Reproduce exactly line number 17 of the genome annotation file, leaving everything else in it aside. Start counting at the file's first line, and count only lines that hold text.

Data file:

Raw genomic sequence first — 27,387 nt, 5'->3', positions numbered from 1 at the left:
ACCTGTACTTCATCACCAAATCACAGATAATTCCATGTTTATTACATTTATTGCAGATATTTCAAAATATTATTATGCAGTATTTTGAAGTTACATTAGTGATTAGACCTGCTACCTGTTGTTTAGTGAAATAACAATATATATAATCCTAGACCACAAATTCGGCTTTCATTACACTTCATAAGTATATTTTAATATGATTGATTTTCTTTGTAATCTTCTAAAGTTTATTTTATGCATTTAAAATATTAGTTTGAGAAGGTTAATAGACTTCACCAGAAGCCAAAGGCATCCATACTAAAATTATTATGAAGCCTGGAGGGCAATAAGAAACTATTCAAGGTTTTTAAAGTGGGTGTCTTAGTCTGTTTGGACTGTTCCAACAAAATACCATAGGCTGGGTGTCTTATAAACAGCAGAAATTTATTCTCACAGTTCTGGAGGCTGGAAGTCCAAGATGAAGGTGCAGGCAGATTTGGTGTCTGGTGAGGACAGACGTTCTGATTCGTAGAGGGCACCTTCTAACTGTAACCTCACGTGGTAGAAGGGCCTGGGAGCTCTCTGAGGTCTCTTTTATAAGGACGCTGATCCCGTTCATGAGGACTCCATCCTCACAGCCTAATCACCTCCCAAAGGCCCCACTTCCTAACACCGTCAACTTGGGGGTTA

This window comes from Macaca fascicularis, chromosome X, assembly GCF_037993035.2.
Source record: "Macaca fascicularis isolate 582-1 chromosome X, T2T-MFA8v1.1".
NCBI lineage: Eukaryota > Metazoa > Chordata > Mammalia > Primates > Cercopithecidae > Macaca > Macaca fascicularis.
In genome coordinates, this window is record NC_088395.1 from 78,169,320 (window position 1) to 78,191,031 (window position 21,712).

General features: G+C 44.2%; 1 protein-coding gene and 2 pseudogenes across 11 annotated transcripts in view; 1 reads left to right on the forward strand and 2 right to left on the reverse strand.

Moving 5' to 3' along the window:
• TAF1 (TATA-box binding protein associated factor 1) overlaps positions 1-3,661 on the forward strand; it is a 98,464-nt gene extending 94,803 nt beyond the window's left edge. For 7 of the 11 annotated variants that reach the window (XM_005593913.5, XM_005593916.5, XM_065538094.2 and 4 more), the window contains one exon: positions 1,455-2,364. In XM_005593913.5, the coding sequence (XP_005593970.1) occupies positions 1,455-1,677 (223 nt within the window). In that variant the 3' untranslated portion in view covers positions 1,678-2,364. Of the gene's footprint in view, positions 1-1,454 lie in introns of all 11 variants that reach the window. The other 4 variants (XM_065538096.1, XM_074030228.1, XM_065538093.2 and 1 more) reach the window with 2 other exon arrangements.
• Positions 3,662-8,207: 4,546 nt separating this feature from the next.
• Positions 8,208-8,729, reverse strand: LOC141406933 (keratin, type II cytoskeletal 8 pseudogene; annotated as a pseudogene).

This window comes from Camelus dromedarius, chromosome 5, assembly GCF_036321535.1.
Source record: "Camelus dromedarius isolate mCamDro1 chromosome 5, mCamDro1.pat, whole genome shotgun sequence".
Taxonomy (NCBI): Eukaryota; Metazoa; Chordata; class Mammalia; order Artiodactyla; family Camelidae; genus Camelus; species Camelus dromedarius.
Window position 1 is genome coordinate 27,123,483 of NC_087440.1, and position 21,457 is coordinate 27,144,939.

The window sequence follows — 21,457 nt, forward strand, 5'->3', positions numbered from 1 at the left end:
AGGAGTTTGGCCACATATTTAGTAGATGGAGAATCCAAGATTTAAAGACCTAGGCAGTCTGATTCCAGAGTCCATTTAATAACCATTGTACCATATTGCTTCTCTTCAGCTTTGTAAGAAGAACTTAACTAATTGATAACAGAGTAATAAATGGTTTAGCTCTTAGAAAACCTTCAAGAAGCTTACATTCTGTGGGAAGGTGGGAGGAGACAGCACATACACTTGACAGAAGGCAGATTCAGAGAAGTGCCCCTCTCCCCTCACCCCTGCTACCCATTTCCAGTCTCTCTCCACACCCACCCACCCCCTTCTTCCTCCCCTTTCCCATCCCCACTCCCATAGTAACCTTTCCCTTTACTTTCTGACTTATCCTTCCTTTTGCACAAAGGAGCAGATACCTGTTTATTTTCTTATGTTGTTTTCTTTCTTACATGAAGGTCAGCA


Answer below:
AGGAGTTTGGCCACATATTTAGTAGATGGAGAATCCAAGATTTAAAGACCTAGGCAGTCTGATTCCAGAGTCCATTTAATAACCATTGTACCATATTGCTTCTCTTCAGCTTTGTAAGAAGAACTTAACTAATTGATAACAGAGTAATAAATGGTTTAGCTCTTAGAAAACCTTCAAGAAGCTTACATTCTGTGGGAAGGTGGGAGGAGACAGCACATACACTTGACAGAAGGCAGATTCAGAGAAGTGCCCCTCTCCCCTCACCCCTGCTACCCATTTCCAGTCTCTCTCCACACCCACCCACCCCCTTCTTCCTCCCCTTTCCCATCCCCACTCCCATAGTAACCTTTCCCTTTACTTTCTGACTTATCCTTCCTTTTGCACAAAGGAGCAGATACCTGTTTATTTTCTTATGTTGTTTTCTTTCTTACATGAAGGTCAGCA